But, I love it. I love this show! I love the characters, I love the storylines, I love the depth and the growth and the humor and the sorrow and the grieving and the depression. I love Nate Fisher as the relatable righteous moral authority and brother David as the uptight, conservative, religious moral authority (who just so happens to be gay) and sister Claire who's the angst-riddled artist continuously fucked over by the losers she attracts and mother Ruth as the widow stay-at-home who's wound up tighter than a coil.
Seeing them interact and react and try to cope and survive and lead healthy lives in spite of all the fucked up death that surrounds them (the family business is a funeral home) is the one singular joy derived from this show.
And yet, I wouldn't put it in my top 5 all-time TV shows. Right now, I'm not even positive it's in my top 10, but I've still got one and a half more seasons to pound through before I can make a definitive judgment. For a show that's so well-acted, with characters you believe in and want to see do well in life, it's hard to sit back and watch all the tragedies that splash on their shores like a series of tsunamis.
I mean, right off the bat the show starts off with the dad being killed in a bus accident. From there, to the numerous break-ups among all of their relationships to the mysterious death of Lisa, Nate's wife, to the fact that in every single episode somebody's dying within the first five minutes, guaranteed, it's just this heavy fucking entity that you're forced to wade through. For every episode that makes the viewer chipper with glee (pretty much anything with Kathy Bates, but that's like a three-episode run), there are eight or nine that will completely shatter you.
The latest one I saw is no different.
Nate's still grieving over his wife's death, Claire is facing a temporary setback in the poor reception of her submission to that day's art class, Ruth and new husband George are embroiled in the sensitive issue of his long-lost bastard son, and David's boyfriend Keith is touring as a security guard for some singer and it's the first time they've been apart (aside from the breakups they've endured).
Then, as David is driving a body back from the morgue, he decides to be a Good Samaritan and pick up a hitchhiker.
Now, things like that will instantly raise a red flag (like whenever you see that the creator of a series just so happens to have written and/or directed an episode ... you know shit is GOING down within the next hour), but this is Six Feet Under, so you can't necessarily expect your first instinct is going to be true. And, for a while, as they're going to get the gas can from the station, things are looking kinda OK (really, the only danger at this point is David fantasizing about a possible fling with this maybe-gay stranger, which isn't a rarity in this show).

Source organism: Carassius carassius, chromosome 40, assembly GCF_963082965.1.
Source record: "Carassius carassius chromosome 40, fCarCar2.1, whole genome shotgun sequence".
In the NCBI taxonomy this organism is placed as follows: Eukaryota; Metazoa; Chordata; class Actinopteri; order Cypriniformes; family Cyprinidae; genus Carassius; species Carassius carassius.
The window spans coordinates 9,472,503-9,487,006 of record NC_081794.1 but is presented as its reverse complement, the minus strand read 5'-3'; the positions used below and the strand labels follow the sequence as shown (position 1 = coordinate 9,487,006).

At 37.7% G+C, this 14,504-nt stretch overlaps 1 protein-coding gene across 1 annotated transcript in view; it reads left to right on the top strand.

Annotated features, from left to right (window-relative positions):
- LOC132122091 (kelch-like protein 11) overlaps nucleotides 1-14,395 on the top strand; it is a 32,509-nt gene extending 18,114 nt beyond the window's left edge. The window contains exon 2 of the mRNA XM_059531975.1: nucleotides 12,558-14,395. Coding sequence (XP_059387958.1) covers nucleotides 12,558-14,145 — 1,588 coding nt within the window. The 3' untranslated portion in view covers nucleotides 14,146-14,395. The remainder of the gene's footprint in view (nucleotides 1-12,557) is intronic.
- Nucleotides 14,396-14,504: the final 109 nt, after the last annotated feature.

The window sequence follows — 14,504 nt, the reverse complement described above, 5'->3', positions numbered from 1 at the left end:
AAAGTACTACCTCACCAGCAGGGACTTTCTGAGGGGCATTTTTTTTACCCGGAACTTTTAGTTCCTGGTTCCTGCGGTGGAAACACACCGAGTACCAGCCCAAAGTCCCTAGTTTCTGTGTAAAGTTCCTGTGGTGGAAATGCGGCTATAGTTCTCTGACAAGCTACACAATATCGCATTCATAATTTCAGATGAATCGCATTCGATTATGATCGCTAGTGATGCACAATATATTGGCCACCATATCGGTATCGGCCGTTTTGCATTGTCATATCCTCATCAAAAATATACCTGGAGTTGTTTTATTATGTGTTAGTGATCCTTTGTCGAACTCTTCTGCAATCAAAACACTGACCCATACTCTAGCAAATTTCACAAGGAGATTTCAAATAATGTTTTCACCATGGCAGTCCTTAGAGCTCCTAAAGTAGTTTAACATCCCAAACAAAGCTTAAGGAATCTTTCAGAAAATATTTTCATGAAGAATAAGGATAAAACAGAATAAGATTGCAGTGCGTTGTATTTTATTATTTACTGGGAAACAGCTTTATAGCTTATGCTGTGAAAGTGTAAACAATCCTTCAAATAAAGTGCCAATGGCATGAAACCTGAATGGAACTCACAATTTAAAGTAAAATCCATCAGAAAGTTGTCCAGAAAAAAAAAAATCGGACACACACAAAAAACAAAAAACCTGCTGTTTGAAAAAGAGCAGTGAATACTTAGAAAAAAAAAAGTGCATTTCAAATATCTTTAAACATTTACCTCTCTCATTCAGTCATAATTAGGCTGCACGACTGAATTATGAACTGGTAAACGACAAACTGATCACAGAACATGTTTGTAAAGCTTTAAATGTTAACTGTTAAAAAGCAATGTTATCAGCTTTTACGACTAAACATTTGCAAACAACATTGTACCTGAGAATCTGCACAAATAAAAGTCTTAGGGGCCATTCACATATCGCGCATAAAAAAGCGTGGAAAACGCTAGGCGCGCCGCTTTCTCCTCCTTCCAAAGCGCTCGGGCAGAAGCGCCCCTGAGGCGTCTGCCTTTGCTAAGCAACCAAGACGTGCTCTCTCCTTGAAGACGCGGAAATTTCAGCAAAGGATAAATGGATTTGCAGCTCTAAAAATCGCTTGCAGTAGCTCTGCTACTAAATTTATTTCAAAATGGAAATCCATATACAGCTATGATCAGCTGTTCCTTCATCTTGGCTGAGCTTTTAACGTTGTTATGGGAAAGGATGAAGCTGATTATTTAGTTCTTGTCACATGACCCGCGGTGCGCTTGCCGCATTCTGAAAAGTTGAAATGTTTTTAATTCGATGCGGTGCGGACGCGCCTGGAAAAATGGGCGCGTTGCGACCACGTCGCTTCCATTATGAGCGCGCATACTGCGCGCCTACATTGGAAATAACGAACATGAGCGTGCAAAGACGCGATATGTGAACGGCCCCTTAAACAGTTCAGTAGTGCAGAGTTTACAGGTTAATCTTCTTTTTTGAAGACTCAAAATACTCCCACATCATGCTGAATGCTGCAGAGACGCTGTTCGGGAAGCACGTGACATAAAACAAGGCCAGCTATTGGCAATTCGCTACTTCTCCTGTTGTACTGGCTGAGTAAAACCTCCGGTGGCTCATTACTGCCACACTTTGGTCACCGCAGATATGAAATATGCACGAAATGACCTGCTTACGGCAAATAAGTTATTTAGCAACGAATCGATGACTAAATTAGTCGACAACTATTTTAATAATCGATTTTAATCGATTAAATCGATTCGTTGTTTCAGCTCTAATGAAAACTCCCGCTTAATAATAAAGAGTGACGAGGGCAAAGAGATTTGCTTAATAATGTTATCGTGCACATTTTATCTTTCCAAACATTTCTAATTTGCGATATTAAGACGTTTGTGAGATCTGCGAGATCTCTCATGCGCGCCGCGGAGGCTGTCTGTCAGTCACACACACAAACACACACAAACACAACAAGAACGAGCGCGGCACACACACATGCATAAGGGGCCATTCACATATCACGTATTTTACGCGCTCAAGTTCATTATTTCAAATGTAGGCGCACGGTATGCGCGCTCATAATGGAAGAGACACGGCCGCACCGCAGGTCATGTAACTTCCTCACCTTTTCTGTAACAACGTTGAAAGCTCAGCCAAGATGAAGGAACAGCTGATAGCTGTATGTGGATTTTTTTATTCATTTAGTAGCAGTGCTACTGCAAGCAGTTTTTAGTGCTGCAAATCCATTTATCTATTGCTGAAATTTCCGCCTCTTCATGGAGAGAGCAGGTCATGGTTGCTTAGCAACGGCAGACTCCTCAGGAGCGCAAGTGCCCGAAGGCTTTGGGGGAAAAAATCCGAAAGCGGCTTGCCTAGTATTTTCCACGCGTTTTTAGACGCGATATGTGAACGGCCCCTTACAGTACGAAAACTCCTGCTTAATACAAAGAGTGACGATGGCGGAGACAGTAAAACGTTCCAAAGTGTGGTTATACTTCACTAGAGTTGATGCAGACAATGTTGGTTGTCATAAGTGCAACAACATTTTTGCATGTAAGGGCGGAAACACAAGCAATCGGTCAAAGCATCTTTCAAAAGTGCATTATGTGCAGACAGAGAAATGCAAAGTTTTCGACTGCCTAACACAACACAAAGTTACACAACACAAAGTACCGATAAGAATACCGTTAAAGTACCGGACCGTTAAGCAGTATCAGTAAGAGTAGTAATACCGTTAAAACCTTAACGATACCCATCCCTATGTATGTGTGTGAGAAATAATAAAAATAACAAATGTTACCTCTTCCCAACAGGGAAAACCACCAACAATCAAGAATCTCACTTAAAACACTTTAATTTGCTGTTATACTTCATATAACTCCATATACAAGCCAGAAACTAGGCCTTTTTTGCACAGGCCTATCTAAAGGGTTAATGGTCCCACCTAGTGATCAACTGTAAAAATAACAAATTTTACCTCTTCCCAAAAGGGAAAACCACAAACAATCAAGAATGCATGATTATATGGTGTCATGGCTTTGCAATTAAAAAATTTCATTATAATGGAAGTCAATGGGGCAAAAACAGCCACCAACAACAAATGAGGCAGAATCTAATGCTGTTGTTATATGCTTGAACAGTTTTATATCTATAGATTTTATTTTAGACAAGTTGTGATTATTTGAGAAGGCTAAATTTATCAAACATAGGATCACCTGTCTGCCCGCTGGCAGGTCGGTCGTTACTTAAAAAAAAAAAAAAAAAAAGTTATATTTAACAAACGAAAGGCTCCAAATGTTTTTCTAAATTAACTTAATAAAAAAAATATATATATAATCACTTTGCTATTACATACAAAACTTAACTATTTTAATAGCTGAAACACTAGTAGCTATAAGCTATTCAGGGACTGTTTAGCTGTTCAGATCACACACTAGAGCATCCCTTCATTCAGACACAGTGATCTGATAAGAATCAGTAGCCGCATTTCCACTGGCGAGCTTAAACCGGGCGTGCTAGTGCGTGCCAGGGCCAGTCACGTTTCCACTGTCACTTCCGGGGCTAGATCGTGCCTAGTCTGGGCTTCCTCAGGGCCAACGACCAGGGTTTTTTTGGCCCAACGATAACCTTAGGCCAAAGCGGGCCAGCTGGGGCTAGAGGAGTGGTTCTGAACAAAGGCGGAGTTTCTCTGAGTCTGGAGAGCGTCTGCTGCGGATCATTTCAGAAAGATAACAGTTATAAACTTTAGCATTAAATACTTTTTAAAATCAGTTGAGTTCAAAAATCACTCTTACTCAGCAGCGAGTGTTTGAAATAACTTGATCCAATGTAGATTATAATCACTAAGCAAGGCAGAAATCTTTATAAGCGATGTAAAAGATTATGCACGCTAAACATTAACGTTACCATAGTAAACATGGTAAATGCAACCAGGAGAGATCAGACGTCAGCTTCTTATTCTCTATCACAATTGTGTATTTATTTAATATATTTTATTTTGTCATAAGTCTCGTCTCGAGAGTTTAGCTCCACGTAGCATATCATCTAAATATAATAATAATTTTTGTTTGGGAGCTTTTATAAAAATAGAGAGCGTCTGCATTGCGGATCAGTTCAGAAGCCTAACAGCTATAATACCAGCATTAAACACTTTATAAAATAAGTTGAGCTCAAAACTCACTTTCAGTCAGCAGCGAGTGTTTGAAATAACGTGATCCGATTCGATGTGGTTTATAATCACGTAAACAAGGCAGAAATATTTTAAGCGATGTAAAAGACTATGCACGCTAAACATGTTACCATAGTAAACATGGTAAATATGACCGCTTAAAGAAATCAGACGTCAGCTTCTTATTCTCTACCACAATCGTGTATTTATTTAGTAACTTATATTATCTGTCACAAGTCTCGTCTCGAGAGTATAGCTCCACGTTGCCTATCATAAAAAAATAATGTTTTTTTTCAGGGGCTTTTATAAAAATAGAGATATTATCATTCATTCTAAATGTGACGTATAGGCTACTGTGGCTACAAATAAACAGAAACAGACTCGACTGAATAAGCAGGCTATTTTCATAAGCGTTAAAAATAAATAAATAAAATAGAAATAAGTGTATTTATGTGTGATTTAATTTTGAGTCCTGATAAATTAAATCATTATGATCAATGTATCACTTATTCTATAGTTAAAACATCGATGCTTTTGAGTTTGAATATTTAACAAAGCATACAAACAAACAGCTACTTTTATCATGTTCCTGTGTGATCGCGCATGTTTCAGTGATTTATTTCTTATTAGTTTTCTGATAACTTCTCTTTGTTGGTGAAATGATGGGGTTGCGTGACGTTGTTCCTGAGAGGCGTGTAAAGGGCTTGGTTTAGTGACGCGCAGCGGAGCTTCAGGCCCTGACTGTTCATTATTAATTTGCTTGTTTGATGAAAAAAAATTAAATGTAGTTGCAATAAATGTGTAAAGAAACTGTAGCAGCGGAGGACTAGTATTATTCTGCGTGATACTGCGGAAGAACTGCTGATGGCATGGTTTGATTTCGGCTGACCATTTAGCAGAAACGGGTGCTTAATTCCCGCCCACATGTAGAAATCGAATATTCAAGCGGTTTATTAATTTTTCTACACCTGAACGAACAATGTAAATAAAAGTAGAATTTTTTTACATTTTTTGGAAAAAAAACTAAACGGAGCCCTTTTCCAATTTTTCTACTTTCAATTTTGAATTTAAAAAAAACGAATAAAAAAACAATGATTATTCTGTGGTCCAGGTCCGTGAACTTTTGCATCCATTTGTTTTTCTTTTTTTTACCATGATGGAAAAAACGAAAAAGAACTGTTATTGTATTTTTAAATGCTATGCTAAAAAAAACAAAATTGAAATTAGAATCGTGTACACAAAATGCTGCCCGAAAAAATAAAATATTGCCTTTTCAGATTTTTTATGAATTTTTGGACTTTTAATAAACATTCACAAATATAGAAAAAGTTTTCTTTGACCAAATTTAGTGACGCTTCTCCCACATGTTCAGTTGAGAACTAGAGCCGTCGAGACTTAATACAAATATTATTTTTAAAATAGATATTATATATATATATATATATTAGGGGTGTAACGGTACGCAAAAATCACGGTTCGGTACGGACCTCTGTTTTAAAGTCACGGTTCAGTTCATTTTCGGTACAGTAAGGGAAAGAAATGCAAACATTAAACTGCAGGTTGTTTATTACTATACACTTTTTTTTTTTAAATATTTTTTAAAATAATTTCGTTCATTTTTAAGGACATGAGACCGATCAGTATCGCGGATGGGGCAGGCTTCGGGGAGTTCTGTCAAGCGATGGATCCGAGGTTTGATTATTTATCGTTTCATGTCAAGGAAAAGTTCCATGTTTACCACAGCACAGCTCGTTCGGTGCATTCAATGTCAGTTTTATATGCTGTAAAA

And then out comes the gun from the satchel, and the entire last half of the episode is devoted to the ensuing kidnapping (leaving completely forgotten all the other storylines this episode started out with). Just, some of the most riveting television you're ever going to see. David takes the guy to buy crack, David's forced to smoke it at gunpoint, David gets tied up while the guy robs a liquor store and frees himself, escapes, runs off and hides, and gets caught when his phone goes off. David driving the guy to Long Beach where he's promised that he'll be let go. Finally, the entire episode culminates with David in an alley being doused with the gasoline they bought before and being threatened with a gun and a lighter. The guy ends up sparing him, though, steals the van, and leaves David soaking, beaten, in a dangerous neighborhood, finally happening upon a passing police officer as he walks back toward civilization.
I'll find out what happens in the next episode tonight, but I can't say I'm necessarily looking forward to it. Watching Six Feet Under isn't like popping a frozen pizza into the oven; it's like single-handedly cooking a Thanksgiving dinner for 12 people. There's a lot of shit involved, you can't help but feel overwhelmed and distressed the entire time, and when it's over you're a complete wreck, wasted in emotional fatigue.
In that sense, Six Feet Under achieves what no other show has that I've ever seen. To elicit that kind of response from the viewer can mean only that the sheer power and talent in writing with this show isn't matched by The Wire or The Sopranos or anything else. When all is said and done, I wouldn't be shocked to see this show scratch and claw into my top 5; but you'll have to give me a week to recover before I can make such claims.